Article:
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Chapter nine psych oxford

Terms in this set (38)

Patients with damage to their hippocampus have enabled researchers to realise that there were two types of long-term memory: long- term declarative memory (a form of explicit memory) and long-term procedural memory (a form of implicit memory). They found that the hippocampus was active for explicit memory tasks but other parts of the brain were active for procedural memory tasks - for example, the cerebellum was, in part, responsible for remembering motor skill tasks. People with hippocampal damage are still able to learn and remember non- declarative (i.e. procedural) information such as motor skills or habits. If asked, however, these people cannot remember actually performing the skill because their memory of it is declarative (episodic) memory. Bechara and colleagues (1995) demonstrated the important role of the amygdala for non-declarative emotional memory. This research included one participant with damage to both amygdala and another participant whose hippocampus was damaged on both sides of the brain. The researchers tried to link responses in the participants by making a loud unpleasant noise when a blue slide was shown to them, but no noise when a slide of a different colour was shown. The participant with the damaged amygdala reacted emotionally to the loud noise and was able to tell the researchers which slide was followed by the unpleasant noise; however, when the same blue slide was presented without the loud noise, he did not react emotionally. In other words, he had no emotional memory (reflex response) associated with the blue slide and so did not react to it when it was not accompanied by the unpleasant noise. In contrast, the participant with damaged hippocampi showed an emotional response to the noise and also to the blue slide (the conditioned stimulus) but, when asked later, could not remember which colour slide was associated with the loud noise. In other words, his brain had not consolidated declarative memory for the colour that was associated with the noise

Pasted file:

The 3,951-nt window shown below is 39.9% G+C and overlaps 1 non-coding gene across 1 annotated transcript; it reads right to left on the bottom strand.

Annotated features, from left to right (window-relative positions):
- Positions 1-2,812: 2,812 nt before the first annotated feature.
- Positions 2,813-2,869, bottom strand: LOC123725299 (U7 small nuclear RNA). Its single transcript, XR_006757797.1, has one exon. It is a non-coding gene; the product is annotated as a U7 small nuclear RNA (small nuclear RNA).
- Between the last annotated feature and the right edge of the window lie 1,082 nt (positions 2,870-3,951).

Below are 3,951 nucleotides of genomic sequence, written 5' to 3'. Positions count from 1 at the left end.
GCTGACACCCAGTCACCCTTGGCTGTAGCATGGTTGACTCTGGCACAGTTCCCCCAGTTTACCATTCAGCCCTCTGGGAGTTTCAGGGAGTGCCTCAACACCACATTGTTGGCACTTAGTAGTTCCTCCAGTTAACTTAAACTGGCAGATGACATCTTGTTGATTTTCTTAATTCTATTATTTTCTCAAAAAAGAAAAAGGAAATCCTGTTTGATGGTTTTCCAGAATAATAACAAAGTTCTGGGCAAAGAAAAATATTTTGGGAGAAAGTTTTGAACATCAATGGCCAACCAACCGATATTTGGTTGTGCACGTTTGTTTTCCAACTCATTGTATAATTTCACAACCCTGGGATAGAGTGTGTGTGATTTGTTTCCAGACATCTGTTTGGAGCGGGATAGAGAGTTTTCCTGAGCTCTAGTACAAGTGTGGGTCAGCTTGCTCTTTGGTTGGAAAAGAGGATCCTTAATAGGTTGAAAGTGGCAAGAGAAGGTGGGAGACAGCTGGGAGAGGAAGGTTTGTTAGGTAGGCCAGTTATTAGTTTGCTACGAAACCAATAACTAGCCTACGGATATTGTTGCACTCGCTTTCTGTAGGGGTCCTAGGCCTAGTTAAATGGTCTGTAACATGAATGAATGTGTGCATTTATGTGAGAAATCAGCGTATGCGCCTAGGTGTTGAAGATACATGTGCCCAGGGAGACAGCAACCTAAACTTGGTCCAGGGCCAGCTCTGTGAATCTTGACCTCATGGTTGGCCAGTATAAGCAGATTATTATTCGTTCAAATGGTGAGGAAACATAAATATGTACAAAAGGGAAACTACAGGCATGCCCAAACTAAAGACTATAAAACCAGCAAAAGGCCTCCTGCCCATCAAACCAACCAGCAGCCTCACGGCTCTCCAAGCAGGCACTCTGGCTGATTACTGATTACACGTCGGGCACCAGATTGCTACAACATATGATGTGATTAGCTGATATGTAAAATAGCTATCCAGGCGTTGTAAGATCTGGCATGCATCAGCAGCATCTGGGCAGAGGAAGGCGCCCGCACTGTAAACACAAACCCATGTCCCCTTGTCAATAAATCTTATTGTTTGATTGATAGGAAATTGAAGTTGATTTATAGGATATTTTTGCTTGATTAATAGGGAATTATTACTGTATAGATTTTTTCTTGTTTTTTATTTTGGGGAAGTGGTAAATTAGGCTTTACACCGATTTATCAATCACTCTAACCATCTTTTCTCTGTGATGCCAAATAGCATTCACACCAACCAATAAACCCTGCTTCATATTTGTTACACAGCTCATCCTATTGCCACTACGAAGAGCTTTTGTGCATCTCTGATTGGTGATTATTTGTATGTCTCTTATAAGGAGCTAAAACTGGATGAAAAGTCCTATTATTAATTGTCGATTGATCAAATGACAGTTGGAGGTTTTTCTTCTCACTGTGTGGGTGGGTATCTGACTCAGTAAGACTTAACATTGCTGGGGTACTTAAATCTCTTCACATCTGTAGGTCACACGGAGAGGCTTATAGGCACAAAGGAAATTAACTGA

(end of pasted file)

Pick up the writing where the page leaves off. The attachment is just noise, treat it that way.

This study indicated that people with a damaged amygdala are incapable of fear conditioning, indicating that this part of the brain is important for the formation of this type of memory.
This neurodegenerative disease, which is most common in old age, involves gradual, severe memory loss, confusion, impaired attention, disordered thinking and depression. It involves both anterograde and retrograde amnesia because the disease affects both the hippocampus and the prefrontal cortex. The earliest symptom is usually impaired declarative memory, where the patient has difficulty remembering events from the day before, forgets names and has difficulty finding the right word when speaking. Next, the patient might repeat stories or questions, and eventually will fail to recognise familiar people and family members. Amyloid plaques (proteins that form among axon terminals and interfere with communication between neurons) typify Alzheimer's disease. In addition, patients' brains have neurofibrillary tangles (an abnormal build-up of protein inside neurons) and these are associated with the death of brain cells. Alzheimer's patients also have lower levels of important memory neurotransmitters, especially acetylcholine. One of the first brain structures to be affected by this disease is the hippocampus. When the cells are lost here, it causes the brain to atrophy (shrink) and the damage to the temporal lobes means that the hippocampus becomes isolated. This is probably why there is early memory loss. Plaques and tangles in the frontal lobes cause more memory problems and difficulty in attention and motor coordination. In the occipital lobes, the disrupted link between the primary visual cortex and the visual association areas in the parietal and temporal lobes can cause reading and other visual problems for the patient. Altogether, the nature of the brain damage caused by Alzheimer's disease means that declarative memory in particular is impaired.